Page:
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Comic Quartet Shows Pressures Of Touring

Comic Quartet Shows Pressures Of Touring

The world premiere of Quartet is a story that anyone who’s been on the road with others can relate to.

It puts the touring life of a string quartet under the microscope. On stage the group has a presence which is calm and serene, yet under its tranquil surface, it’s riddled with dysfunction and chaos arising from the endless touring, cheap motels, grotty venues and often, indifferent audiences.

“Quartet is about life off the stage affecting life on the stage,” says Stuart Hoar, Quartet’s librettist. “The players all have different agendas and the stress of touring serves to exacerbate this. The idea of a quartet blowing up and disintegrating on stage while on the road appealed to me. Maybe I was thinking of a chamber music equivalent of the Bad News Tour.”

Quartet is a pacey comic chamber opera written by New Zealand writer Hoar and composer Anthony Ritchie and was commissioned by the Festival for 2004, with funding support from Creative New Zealand. It follows the progress of the Ithaca String Quartet as it begins its New Zealand tour on the beautiful West Coast and ends its tour in a climatic finale at the Festival in Wellington.

Unbeknownst to her violinist husband, Julian, Penelope is having an affair with leather jacket wearing-image conscious viola player Buddy. Meanwhile, Julian is obsessed with the manic depressed and repressed Russian cellist, Nadezhda, who in turn can’t stand his pretentious minimalist compositions, so as far as she’s concerned it’s never going to happen.

“I imagine Quartet to be a tragic-comedy with music which swings dramatically from the humorous to the melancholic, with a dose of Russian moodiness pervading the music whenever Nadezhda is on stage,” says Ritchie. “By contrast, Penelope’s music tends to be more lyrical and laid-back. There’s plenty of rapid fire exchanges between the two women.”

Four singers and four musicians are on stage, and each singer is a character who corresponds to a musician. “Having the actual string quartet on stage plays an important part in creating the atmosphere I wanted. It is a beautifully balanced medium capable of many varied colours. For instance, the opening depicts the Greymouth rain, with delicate plucking of the strings and it provides a solid musical background for the singers. That the players are also on stage lends immediacy to the sound as well as adding visual and dramatic dimensions to the production,” says Ritchie.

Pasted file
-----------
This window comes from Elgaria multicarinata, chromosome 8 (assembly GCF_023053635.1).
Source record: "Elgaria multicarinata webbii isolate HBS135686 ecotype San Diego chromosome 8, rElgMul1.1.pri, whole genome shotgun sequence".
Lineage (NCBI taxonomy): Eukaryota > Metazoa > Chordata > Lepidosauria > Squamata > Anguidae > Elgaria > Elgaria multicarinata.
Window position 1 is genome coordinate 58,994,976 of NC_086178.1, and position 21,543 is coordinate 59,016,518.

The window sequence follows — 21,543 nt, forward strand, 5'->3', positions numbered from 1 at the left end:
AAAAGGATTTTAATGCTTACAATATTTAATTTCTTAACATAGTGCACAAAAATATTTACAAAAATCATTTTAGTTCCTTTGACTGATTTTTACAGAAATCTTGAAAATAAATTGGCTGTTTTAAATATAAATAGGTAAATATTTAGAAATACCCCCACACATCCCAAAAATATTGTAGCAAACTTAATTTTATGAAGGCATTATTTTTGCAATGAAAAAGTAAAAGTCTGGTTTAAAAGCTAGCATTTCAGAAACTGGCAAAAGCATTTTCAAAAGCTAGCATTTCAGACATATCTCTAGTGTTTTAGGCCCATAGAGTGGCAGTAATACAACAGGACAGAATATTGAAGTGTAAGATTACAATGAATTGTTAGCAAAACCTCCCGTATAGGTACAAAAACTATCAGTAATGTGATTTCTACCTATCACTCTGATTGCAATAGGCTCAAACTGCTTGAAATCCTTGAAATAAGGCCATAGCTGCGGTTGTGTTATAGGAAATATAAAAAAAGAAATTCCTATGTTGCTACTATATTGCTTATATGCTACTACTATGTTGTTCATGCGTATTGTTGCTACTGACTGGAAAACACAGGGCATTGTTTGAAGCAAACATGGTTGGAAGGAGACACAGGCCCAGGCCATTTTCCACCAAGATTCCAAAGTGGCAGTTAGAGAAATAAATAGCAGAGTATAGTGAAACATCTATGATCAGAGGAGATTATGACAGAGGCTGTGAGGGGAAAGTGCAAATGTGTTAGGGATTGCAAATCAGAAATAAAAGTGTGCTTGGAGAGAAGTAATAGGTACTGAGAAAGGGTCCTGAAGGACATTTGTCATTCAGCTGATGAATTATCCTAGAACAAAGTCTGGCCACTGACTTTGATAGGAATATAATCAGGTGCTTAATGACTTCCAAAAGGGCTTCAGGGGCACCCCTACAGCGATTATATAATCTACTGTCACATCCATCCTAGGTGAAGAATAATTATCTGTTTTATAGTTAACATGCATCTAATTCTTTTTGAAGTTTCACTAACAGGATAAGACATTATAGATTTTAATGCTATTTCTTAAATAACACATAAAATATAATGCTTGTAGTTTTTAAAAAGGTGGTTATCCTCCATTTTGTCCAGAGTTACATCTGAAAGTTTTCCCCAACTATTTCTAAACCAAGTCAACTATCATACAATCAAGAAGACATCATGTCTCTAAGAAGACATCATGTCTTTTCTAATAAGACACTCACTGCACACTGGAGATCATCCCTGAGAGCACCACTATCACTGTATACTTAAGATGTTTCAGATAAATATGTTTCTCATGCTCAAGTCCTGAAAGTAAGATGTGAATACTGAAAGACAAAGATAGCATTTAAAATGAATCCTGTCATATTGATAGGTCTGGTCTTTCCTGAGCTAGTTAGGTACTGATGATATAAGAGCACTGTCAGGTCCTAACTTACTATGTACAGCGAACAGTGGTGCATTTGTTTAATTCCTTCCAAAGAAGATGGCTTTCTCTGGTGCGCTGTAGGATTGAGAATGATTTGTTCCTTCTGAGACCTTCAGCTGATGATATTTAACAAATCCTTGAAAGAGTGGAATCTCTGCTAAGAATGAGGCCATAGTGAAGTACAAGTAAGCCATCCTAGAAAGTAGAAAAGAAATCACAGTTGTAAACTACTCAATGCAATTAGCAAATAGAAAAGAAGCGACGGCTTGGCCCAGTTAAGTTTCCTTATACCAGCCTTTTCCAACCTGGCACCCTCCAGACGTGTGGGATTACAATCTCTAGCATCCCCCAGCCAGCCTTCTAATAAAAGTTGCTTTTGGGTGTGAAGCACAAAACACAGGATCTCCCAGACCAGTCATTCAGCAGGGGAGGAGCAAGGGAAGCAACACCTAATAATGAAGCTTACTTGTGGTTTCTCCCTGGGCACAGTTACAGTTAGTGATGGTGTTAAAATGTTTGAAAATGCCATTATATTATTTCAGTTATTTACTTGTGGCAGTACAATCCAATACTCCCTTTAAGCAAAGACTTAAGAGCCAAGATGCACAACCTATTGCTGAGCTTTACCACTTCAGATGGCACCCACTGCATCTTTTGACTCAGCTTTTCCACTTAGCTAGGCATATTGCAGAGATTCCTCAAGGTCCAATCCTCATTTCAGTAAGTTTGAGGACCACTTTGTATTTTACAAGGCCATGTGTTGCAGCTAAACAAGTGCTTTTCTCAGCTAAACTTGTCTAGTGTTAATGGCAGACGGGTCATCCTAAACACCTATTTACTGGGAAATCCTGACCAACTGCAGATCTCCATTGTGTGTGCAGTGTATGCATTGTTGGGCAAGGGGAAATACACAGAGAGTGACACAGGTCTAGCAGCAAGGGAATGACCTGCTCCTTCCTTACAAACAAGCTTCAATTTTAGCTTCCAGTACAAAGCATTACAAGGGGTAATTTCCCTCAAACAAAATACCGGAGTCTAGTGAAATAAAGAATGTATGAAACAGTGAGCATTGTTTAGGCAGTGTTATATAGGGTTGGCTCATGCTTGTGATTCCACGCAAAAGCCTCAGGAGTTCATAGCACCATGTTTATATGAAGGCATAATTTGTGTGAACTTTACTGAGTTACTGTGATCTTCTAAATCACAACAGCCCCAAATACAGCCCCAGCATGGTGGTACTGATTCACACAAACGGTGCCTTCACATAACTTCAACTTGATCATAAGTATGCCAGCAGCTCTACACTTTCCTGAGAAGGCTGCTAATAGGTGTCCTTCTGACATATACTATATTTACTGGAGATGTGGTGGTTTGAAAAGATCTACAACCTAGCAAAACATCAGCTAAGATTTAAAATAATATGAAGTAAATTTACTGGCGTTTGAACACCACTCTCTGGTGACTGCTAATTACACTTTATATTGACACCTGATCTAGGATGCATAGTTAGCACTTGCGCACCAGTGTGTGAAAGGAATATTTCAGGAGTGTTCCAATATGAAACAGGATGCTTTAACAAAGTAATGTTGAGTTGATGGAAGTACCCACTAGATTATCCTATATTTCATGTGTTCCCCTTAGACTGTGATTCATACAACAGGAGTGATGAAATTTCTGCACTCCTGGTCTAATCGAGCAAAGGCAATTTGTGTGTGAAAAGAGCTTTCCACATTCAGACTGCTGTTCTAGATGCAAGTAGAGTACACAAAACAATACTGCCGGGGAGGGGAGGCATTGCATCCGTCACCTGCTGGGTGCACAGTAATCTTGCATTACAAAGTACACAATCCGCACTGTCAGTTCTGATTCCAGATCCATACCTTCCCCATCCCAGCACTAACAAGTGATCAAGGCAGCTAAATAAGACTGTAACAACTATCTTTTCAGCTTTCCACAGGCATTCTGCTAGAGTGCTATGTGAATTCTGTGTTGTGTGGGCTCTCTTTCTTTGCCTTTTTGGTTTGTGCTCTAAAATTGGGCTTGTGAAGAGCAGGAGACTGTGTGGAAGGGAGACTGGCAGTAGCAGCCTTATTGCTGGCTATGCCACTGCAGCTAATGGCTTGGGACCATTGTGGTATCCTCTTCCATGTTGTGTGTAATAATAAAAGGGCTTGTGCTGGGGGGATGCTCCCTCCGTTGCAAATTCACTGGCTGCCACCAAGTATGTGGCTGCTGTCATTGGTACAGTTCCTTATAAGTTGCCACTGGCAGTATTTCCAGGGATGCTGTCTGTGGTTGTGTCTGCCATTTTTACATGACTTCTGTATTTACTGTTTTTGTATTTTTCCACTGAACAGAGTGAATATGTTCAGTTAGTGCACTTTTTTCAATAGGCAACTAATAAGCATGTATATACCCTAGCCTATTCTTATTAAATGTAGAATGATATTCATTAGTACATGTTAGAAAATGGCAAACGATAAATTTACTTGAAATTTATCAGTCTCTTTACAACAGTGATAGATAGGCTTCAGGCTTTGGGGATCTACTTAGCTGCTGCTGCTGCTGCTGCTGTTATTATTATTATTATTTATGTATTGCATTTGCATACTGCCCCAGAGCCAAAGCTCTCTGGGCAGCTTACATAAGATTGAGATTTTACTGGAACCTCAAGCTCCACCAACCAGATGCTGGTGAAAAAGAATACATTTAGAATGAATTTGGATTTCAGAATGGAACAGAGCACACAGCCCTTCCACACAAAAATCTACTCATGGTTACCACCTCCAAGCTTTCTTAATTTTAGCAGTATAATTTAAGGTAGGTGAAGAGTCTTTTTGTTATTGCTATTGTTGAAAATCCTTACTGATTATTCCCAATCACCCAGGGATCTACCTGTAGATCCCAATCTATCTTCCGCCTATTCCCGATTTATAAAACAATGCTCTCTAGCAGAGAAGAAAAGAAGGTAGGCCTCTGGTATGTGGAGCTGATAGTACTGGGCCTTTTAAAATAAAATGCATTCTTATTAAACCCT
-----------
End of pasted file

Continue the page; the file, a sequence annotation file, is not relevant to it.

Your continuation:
Quartet will be Ritchie and Hoar’s third collaboration. The first was The Eagle Has Landed (1996) and the other was Star Fire (1995), a play written for children, which toured extensively through schools. Hoar says they hope to collaborate on a full length opera one day, but have no plans as yet.

Both Hoar and Ritchie have been involved in the Festival before. “My second symphony (The Widening Gyre) was commissioned by the Festival and premiered in 2000 which was definitely a highlight of my career,” says Ritchie.” I admired the Festival’s vision in regard to its commissions. They have been willing to cast their net far and wide. It really is a Festival for New Zealanders.” Hoar wrote the libretto for the Festival’s first commissioned opera, Bitter Calm in 1994 and also wrote the hugely successful Rutherford in 2000.

Quartet is directed by Colin McColl, one of New Zealand’s most respected and versatile directors. McColl, who has just been appointed Artistic Director of the Auckland Theatre Company, has directed work in almost every Festival since 1990.

Artistic Director Carla van Zon says ‘the Festival would not be the same without Colin. He is a visionary director and we are delighted that he has agreed to direct this new New Zealand opera for us.”

The musicians are the Nevine String Quartet which was formed in 1995 by four New Zealand Symphony Orchestra members. The Dominion described their playing as ‘finely blended and stylish.” Singers are Kate Lineham, Linden Loader, Brendon Mercer and Jason Barry-Smith.

Quartet is sponsored by the Friends of the Festival, who chose for this anniversary Festival to support New Zealand artists and performers. Quartet performs 16-21 March at the Soundings Theatre at Te Papa. The Festival runs from 27 February – 21 March.

© Scoop Media

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